Tuesday, January 23, 2001
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Posted on: Tuesday, January 23, 2001

Struggling Converse closing plants, moving production

Associated Press

BOSTON — Sneaker-maker Converse Inc., best known for its basketball and "Chuck Taylor" brand shoes, is closing three North American production plants and shifting production to Asia as part of a Chapter 11 bankruptcy reorganization.

The Chuck Taylor model of Converse All Star basketball shoes is one of the company’s most popular.

Associated Press

The 93-year-old company said yesterday it plans to close its plants in Lumberton, N.C.; Mission, Texas; and Reynosa, Mexico, by March 31. The three plants employ about 1,000 people.

Converse said it plans to become exclusively a licensor of Converse-brand products — a model it has already adopted for overseas sales.

"One could perhaps criticize us for holding on longer than most," chairman and chief executive Glenn Rupp said in a telephone interview yesterday. "If you look at our major competitors, with rare exceptions, all of their products are manufactured in the Far East."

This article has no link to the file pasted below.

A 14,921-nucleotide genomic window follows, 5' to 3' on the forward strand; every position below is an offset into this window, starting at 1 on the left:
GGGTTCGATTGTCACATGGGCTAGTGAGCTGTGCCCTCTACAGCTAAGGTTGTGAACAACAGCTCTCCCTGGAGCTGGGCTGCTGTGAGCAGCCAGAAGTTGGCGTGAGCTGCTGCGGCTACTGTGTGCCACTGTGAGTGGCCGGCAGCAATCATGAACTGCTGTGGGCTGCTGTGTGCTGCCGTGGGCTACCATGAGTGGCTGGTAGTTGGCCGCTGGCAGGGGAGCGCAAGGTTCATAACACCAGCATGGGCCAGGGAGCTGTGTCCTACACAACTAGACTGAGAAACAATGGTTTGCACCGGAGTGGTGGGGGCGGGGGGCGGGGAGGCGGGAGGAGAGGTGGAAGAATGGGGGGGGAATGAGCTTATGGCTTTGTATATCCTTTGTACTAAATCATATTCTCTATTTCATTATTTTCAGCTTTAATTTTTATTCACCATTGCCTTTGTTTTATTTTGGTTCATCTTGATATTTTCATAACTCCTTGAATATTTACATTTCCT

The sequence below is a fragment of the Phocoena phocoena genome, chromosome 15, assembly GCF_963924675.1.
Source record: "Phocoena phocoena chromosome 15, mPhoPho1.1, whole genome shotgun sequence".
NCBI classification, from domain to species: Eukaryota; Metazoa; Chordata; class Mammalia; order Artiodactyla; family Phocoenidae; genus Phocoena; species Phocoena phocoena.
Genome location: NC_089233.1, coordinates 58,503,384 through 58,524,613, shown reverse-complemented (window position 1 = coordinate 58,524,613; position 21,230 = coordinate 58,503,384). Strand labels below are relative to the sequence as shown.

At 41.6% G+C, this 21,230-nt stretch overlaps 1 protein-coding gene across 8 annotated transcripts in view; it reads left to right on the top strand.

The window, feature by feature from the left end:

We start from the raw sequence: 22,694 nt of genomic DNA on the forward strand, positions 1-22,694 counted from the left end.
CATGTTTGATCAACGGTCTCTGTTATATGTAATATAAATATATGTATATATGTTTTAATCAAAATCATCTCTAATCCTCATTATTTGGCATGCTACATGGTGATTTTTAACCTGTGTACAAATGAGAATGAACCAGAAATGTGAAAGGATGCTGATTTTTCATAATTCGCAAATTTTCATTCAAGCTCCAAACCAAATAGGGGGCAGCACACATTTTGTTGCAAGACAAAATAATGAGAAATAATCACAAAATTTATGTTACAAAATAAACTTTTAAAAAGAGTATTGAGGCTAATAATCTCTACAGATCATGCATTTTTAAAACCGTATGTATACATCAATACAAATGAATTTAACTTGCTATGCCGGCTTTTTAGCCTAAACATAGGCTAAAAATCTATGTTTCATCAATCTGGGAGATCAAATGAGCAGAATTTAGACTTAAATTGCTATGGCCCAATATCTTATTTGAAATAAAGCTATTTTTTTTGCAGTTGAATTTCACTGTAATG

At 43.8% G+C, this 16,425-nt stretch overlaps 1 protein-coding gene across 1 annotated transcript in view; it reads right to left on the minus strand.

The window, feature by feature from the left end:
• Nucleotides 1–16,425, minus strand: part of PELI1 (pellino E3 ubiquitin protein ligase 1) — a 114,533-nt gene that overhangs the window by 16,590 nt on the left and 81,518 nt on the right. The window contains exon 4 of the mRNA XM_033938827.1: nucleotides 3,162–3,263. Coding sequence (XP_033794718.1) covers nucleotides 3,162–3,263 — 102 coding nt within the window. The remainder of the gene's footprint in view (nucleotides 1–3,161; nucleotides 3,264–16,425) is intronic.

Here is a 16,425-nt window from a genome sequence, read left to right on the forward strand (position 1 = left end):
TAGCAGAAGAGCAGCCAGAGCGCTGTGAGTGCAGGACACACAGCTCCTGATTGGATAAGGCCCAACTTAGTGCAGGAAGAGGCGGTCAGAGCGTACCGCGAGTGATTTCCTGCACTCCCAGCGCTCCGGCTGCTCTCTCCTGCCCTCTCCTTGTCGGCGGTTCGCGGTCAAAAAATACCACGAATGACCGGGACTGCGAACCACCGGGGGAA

Converse, which faced a Jan. 31 deadline to satisfy its creditors, missed a $25 million interest payment in June. On Sept. 30, it listed assets of $202.1 million and debts of $226.2 million.

Converse reported a net loss of $6.3 million, or 36 cents per share, for the third quarter ending Sept. 30, 2000.

Rupp insisted the Converse brand and sales are strong, but the company is simply too overwhelmed by debt dating back to its 1995 acquisition of apparel-maker ApexOne. Converse sued ApexOne for fraud and deception after the acquisition, and received a $13.7 million jury award, which Rupp said was far less than the actual damages.

It also suffered through a dramatic slump in the athletic footwear market worldwide in 1998 and 1999.

"We certainly didn’t have the wind at our back," Rupp said.

The company, founded as the Converse Rubber Company in 1908 in Malden, Mass., got a big boost in 1921 when basketball star Chuck Taylor joined its sales force and traveled the country, hosting basketball clinics and selling shoes. The old-style, Chuck Taylor shoes came back into fashion in the 1980s.

Converse has tried to diversify beyond basketball shoes, which Rupp says now account for less than 20 percent of sales, shifting its focus to leisure-wear lines like Chuck Taylor All-Stars and skateboarding shoes.

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